DICE is a thematic workshop in the field of Implicit Computational Complexity, where researchers in the area can meet and discuss their most recent results. It takes place annually as part of ETAPS.
The area of Implicit Computational Complexity (ICC) has grown from several proposals for using logic and formal methods to provide languages for complexity-bounded computation (e.g. PTIME, LOGSPACE computation). Its aim is to study computational complexity without reference to external measuring conditions or particular machine models, but only in terms of language restrictions or logical/computational principles implying complexity properties.
This workshop focuses on ICC methods related to programs (rather than descriptive methods). In this approach one relates complexity classes to restrictions on programming paradigms (functional programs, lambda calculi, rewriting systems), such as ramified recurrence, weak polymorphic types, linear logic and linear types, and interpretative measures. The two main objectives of this area are:
Therefore ICC is related on one hand to the study of complexity classes, and on the other hand to static program analysis. The workshop will be open to contributions on various aspects of ICC including (but not exclusively):
Bounded linear types have proved to be useful for automated resource analysis and control in functional programming languages. We introduce a bounded linear typing discipline on a general notion of resource which can be modeled in a semiring. For this type system we provide both a general type-inference procedure, parameterized by the decision procedure of the semiring equational theory, and a (coherent) categorical semantics. This is a useful type-theoretic and denotational framework for resource-sensitive compilation, and it represents a generalization of several existing type systems. As a nontrivial instance, motivated by hardware compilation, we present a new application to calculating and controlling timing of execution in a (recursion-free) higher-order functional programming language with local store.
Computable Analysis studies problems involving real numbers from the viewpoint of computability and complexity, and provides a foundation for numerical algorithms with validated precision. Higher-type complexity classes are often useful in this context, since real numbers, real functions and operators on real functions are by nature specified by approximation in an interactive manner. In this talk, I will introduce how we formulate and study computational complexity in analysis, with examples of operators that belong to, or are complete for, type-two (or higher) classes PSPACE, NP, P, NC, etc.
We will present an implicit, functional characterization of the class of non-uniform polynomial time languages, based on an infinitary affine lambda-calculus and on previously defined bounded-complexity subsystems of linear (or affine) logic. The fact that the characterization is implicit means that the complexity is guaranteed by structural properties of programs rather than explicit resource bounds. As a corollary, we obtain a proof of the (already known) P-completeness of the normalization problem for the affine lambda-calculus which mimics in an interesting way the proof of the Cook-Levin theorem. This suggests that the relationship between affine and usual lambda-calculus is deeply similar to that between Boolean circuits and Turing machines.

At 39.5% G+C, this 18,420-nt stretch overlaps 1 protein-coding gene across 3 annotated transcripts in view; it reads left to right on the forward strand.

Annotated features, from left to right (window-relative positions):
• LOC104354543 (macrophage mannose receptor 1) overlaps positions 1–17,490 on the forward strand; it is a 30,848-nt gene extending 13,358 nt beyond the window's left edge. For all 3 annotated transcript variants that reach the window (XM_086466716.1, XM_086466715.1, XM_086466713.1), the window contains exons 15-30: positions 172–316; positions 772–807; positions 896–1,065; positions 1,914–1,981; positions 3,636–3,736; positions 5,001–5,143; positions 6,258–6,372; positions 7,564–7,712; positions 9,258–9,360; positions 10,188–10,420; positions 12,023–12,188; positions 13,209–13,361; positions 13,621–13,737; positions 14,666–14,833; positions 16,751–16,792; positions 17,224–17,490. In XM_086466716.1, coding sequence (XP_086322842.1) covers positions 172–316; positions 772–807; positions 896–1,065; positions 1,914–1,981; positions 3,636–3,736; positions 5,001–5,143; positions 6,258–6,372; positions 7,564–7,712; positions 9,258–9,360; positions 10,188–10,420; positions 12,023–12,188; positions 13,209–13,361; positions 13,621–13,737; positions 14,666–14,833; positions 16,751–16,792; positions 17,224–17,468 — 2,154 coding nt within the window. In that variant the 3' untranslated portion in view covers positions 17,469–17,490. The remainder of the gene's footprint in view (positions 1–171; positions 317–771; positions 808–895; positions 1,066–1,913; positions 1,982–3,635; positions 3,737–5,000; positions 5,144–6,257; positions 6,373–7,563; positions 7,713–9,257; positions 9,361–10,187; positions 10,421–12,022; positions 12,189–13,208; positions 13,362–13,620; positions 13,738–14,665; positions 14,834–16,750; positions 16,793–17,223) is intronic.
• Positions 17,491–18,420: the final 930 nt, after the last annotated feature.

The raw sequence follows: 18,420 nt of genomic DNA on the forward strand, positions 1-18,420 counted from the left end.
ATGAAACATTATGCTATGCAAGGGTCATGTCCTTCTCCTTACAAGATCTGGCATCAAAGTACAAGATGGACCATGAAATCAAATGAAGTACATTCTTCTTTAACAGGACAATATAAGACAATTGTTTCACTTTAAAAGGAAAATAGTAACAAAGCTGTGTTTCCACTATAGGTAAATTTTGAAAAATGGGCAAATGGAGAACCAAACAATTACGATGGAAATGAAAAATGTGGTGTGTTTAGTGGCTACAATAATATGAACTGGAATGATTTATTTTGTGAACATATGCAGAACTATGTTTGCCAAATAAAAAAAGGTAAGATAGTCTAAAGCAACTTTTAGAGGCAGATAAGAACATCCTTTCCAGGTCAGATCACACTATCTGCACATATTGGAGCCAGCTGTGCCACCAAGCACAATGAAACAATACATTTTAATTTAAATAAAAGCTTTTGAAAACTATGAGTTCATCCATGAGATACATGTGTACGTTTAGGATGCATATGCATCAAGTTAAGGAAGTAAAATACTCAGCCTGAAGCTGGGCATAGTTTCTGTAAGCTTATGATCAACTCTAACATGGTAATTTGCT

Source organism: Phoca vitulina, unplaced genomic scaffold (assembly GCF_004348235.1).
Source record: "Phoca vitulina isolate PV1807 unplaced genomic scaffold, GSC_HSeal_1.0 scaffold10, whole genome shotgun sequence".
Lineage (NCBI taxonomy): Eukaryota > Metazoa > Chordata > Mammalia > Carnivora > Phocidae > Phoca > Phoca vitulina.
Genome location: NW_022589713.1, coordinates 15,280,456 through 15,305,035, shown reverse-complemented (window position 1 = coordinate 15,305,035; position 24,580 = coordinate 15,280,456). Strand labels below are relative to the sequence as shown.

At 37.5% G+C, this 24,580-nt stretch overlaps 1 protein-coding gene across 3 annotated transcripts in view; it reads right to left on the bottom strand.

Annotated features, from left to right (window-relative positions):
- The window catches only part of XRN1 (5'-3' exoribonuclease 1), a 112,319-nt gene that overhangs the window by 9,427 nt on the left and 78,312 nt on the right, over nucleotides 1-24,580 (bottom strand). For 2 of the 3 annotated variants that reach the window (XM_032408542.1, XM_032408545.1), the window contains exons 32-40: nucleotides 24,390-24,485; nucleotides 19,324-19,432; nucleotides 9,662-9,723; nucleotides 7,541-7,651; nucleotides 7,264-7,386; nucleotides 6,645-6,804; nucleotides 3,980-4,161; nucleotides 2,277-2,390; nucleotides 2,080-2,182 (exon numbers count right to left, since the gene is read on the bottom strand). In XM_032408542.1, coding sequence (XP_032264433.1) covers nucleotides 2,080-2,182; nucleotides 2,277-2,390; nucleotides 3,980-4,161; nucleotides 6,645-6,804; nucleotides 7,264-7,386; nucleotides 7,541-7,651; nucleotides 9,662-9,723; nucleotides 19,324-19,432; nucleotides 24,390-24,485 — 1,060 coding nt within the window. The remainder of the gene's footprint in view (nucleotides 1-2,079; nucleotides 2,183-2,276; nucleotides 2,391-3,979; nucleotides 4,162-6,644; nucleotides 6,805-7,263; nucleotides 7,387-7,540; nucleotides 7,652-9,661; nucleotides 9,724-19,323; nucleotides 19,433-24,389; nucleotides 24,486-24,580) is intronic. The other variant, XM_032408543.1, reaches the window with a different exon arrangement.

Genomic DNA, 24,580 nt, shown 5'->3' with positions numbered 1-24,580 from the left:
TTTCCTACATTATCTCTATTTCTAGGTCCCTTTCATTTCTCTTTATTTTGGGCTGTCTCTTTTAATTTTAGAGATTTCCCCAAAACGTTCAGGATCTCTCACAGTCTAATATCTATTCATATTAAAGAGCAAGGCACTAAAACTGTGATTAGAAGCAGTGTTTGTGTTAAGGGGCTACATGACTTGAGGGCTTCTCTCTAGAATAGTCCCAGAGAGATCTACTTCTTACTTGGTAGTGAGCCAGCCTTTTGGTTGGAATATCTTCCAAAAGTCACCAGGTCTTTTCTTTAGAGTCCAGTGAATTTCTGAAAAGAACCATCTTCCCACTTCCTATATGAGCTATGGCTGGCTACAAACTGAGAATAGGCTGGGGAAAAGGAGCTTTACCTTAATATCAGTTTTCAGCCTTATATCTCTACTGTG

This talk is concerned with automated complexity analysis of term rewrite systems. I will present variants of the dependency pair method for analysing runtime complexities of rewrite systems automatically: the weak dependency pair method and the dependency tuple method. Furthermore I will link to related notions in ICC and report on very recent results on the use of context-sensitive rewriting in complexity analysis.
Authors are invited to submit an extended abstract of up to 5 pages by January 5, 2014 to the DICE 2014 EasyChair page.
Abstracts must be written in English and be submitted as a single PDF file.
Submissions will be judged on originality, relevance, interest and clarity. Accepted abstracts will be presented at the workshop. Preference will be given to abstracts describing work (including work in progress) that has not been published elsewhere before the workshop. Any previous publication or submission of submitted work should be clearly indicated in the submission.
The workshop will not have formal proceedings and is not intended to preclude later publication at another venue.
Submissions of abstracts by PC members are allowed and encouraged.
The workshop is kindly supported by GDR Informatique Mathématique, ANR JCJC project Coquas, and DFG project Purple.
Information about previous instances of the workshop and special issues of journals can be found at the homepage of the DICE workshop series.